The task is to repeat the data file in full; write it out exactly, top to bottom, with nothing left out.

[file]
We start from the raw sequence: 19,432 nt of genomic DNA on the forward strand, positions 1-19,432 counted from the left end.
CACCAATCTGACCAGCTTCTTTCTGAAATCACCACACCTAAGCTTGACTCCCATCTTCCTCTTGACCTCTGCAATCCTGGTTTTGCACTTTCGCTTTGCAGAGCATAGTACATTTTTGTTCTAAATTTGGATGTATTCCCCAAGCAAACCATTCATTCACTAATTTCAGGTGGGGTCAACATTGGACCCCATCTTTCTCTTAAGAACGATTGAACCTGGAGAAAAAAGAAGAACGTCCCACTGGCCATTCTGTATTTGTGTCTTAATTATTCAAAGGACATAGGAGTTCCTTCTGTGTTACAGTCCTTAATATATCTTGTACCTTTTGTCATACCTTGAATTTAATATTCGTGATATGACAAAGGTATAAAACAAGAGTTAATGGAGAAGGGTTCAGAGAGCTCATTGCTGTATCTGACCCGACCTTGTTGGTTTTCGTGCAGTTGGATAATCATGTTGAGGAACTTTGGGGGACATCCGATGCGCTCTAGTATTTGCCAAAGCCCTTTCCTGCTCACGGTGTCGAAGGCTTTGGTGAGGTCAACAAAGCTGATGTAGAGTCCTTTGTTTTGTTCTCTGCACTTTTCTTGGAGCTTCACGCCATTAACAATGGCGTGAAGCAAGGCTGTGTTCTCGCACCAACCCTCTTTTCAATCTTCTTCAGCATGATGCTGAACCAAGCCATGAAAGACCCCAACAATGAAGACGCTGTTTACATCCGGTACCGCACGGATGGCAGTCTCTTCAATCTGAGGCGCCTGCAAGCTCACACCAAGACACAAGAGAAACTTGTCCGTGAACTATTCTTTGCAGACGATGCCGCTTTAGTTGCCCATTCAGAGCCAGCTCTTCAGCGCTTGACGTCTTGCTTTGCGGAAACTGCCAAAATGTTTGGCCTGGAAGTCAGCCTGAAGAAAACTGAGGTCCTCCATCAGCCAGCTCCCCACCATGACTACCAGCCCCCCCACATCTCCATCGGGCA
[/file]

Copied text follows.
We start from the raw sequence: 19,432 nt of genomic DNA on the forward strand, positions 1-19,432 counted from the left end.
CACCAATCTGACCAGCTTCTTTCTGAAATCACCACACCTAAGCTTGACTCCCATCTTCCTCTTGACCTCTGCAATCCTGGTTTTGCACTTTCGCTTTGCAGAGCATAGTACATTTTTGTTCTAAATTTGGATGTATTCCCCAAGCAAACCATTCATTCACTAATTTCAGGTGGGGTCAACATTGGACCCCATCTTTCTCTTAAGAACGATTGAACCTGGAGAAAAAAGAAGAACGTCCCACTGGCCATTCTGTATTTGTGTCTTAATTATTCAAAGGACATAGGAGTTCCTTCTGTGTTACAGTCCTTAATATATCTTGTACCTTTTGTCATACCTTGAATTTAATATTCGTGATATGACAAAGGTATAAAACAAGAGTTAATGGAGAAGGGTTCAGAGAGCTCATTGCTGTATCTGACCCGACCTTGTTGGTTTTCGTGCAGTTGGATAATCATGTTGAGGAACTTTGGGGGACATCCGATGCGCTCTAGTATTTGCCAAAGCCCTTTCCTGCTCACGGTGTCGAAGGCTTTGGTGAGGTCAACAAAGCTGATGTAGAGTCCTTTGTTTTGTTCTCTGCACTTTTCTTGGAGCTTCACGCCATTAACAATGGCGTGAAGCAAGGCTGTGTTCTCGCACCAACCCTCTTTTCAATCTTCTTCAGCATGATGCTGAACCAAGCCATGAAAGACCCCAACAATGAAGACGCTGTTTACATCCGGTACCGCACGGATGGCAGTCTCTTCAATCTGAGGCGCCTGCAAGCTCACACCAAGACACAAGAGAAACTTGTCCGTGAACTATTCTTTGCAGACGATGCCGCTTTAGTTGCCCATTCAGAGCCAGCTCTTCAGCGCTTGACGTCTTGCTTTGCGGAAACTGCCAAAATGTTTGGCCTGGAAGTCAGCCTGAAGAAAACTGAGGTCCTCCATCAGCCAGCTCCCCACCATGACTACCAGCCCCCCCACATCTCCATCGGGCA